Sunday, October 4, 2015

Writing From Love, Not Greed

By Brian Barr
“Your comics are good, man. You should just write more mainstream stuff, you know? Stuff that sells big on the market. Follow the subjects a mass audience reads, and just write that!”


Seriously. This is the gist of what a fellow comic book writer told me once, a year or so ago. A writer who liked my work but didn’t understand someone writing what they wanted to write, and not what they calculated as the hottest cash cow selling at the moment. How could I not follow a formula, a trend that would guarantee me instant success?

I don’t see the point. I write because I genuinely love to write. The stories I craft, the characters I create, and even the subject matter I deal with all strike a chord with me as a human being. Never have I looked at the bestseller list or a weekly book guide and thought, “Hmm. Goth aliens are in. Score. Gopher apocalypse novels sell big. Imma write me one of them there monster rodent novels! Guaranteed spot on daytime TV.”

Why transform my biggest passion into a soulless imitation of current fads?

We all have our talents. Okay, so let’s say that anyone in the general audience reading this blog is a business figure more than an artist. I get it. You’re like a Bill Hicks standup skit on marketers (my favorite one he ever did, YouTube it). You look at the margins, then strike for the gold. Every project, you’re narrowing down your demographic to whatever is in the top three slots of commercial literary lists.

I’m a literary artist first, an author that truly wants to express myself and have fun doing it. I’m primarily a creator, not a marketer. I strive to be an individual in my craft, not a follower in my ‘manipulation of products.” When people buy my work, I want it to be because they genuinely like my work, not because I found a quick way to take their money. I appreciate their purchases because they truly support what I’m about.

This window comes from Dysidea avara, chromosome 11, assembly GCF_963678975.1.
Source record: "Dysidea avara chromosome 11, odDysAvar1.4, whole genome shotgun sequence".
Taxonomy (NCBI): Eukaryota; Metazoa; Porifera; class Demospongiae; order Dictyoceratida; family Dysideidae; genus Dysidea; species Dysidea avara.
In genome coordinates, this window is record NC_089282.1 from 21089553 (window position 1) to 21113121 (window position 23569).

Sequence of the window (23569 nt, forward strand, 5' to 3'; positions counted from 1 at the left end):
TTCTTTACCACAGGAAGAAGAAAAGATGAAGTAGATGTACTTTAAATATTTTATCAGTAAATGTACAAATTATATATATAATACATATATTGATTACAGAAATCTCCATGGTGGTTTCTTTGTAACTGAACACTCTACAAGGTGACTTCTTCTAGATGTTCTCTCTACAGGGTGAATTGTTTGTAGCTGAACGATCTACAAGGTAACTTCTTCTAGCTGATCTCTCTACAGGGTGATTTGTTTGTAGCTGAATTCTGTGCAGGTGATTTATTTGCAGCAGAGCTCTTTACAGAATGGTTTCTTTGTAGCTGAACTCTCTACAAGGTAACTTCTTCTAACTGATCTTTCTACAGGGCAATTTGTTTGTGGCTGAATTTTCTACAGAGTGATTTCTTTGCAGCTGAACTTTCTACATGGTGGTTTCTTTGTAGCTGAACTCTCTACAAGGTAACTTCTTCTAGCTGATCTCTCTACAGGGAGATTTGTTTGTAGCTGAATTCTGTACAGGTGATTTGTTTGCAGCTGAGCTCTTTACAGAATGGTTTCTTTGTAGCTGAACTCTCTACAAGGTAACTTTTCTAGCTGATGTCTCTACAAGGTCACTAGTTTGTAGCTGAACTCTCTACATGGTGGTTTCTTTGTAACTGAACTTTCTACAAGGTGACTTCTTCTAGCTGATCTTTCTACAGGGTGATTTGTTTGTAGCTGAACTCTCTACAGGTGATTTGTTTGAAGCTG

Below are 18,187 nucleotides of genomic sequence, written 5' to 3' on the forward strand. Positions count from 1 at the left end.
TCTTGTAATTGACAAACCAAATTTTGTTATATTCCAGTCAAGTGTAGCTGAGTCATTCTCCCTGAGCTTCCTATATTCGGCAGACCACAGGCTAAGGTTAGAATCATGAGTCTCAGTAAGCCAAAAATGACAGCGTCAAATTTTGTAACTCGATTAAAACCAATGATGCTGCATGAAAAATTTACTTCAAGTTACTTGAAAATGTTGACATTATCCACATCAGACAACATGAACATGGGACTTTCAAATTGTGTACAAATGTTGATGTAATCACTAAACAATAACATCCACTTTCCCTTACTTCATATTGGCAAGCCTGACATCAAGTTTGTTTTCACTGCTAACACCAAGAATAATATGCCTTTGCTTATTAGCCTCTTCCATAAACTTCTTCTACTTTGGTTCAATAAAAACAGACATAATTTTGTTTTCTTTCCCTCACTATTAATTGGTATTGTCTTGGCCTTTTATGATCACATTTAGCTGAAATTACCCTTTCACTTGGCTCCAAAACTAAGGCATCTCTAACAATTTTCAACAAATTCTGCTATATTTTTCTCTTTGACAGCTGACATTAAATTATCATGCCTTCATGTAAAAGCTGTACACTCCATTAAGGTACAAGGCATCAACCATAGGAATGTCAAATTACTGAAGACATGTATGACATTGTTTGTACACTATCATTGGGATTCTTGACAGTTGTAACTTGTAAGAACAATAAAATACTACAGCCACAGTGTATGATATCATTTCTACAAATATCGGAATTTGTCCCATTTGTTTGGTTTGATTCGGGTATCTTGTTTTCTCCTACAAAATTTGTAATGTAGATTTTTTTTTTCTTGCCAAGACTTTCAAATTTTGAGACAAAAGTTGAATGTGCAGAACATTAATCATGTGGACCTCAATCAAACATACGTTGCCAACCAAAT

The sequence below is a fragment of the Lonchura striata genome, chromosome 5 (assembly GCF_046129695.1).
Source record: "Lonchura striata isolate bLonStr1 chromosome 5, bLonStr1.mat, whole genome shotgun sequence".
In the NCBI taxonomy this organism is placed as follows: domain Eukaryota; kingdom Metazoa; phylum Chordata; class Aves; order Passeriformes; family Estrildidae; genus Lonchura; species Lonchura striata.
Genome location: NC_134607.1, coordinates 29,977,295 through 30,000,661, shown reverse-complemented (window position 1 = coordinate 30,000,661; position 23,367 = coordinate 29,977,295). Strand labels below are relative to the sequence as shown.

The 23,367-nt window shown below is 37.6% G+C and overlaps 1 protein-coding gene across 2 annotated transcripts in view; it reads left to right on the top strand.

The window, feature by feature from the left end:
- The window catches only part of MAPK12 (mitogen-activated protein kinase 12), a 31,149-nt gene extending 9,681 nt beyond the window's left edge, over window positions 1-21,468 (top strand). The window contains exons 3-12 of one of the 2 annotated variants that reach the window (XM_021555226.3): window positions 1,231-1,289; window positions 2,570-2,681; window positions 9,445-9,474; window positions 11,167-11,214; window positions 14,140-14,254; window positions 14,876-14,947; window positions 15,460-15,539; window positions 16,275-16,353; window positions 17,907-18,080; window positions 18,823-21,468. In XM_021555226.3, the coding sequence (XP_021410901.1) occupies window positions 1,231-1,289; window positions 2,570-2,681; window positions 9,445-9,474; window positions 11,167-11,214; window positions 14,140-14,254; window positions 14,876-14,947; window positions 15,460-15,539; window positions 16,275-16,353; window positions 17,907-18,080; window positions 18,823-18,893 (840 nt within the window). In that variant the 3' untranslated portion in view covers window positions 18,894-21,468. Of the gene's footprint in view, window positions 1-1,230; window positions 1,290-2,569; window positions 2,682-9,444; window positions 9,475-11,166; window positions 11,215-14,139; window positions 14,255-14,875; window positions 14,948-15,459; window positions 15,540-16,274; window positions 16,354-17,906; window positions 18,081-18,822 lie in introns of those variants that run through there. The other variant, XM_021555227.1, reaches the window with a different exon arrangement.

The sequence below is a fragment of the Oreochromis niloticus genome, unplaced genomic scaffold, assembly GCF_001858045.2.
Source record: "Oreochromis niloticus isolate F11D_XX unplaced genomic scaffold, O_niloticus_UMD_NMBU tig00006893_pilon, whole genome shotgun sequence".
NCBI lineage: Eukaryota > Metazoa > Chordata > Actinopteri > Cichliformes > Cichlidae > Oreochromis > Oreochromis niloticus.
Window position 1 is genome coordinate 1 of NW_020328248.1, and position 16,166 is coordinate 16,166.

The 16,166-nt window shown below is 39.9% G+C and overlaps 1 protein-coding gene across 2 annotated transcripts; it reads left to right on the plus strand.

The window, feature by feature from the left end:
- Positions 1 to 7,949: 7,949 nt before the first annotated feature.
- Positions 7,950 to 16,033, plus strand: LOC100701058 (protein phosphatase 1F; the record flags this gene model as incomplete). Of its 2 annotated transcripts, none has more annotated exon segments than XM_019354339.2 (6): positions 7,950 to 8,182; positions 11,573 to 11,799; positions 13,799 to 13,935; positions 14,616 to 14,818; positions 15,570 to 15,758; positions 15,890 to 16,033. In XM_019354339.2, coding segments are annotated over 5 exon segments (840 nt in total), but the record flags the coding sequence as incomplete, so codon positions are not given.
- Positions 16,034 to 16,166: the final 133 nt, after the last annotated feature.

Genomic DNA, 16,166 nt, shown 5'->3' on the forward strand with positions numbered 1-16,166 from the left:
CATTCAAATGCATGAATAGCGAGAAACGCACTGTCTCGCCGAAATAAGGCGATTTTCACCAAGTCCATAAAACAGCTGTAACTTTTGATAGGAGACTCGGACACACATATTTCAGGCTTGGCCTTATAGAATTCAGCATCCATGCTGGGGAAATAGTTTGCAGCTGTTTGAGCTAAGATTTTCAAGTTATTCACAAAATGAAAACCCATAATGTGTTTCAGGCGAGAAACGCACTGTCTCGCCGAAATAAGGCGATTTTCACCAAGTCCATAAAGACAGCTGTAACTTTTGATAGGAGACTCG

Every talent can be appreciated. We can appreciate a businessman, and we can appreciate an artist. One is even better when they’re a healthy balance of the two, and there are many great artists out there that know how to sell themselves.

The writer who gave me the advice on how to sell out bigger than Reel Big Fish did mean well. He was giving me the jewels for instant success.

I refuse them, because I’m not a sellout.

When people read my work, I want them to know they are getting my heart on a page. These are my words, my interests, my imagination, all without compromise. The Empress comic book project I co-create with Chuck Amadori and Marcelo Salaza’s Pencil Blue Studios mean something to me. The same applies to my novel Carolina Daemonic, the anthologies my short stories are featured in, everything to come. My influences are there, from Tad Williams to Anthony Burgess, Fyodor Dostoyevsky to Clive Barker, only because I’m inspired by these great authors, not soullessly trying to jump in their niches for big bucks.

I have the genres I’m drawn to more than anything, mainly speculative genres. Fantasy, science-fiction, horror, you name it. Never did I look to these genres as a lightning bolt route to the top. These are genres I genuinely like writing!

So, thank you, Mr. Writer for the great instant marketing advice, but it is not great creator advice. I’m going to keep doing what makes me happy, and sharing it with the world, just like my favorite creators do. There is still a market for a genuine love of creativity and self-expression out there.

Don’t believe the hype.

1 comment:

Laura Puccia Valtorta said...

Thanks, Brian. I believe that writing and working from the heart CAN lead to material success. It's more fun to produce work you love. Why do anything else?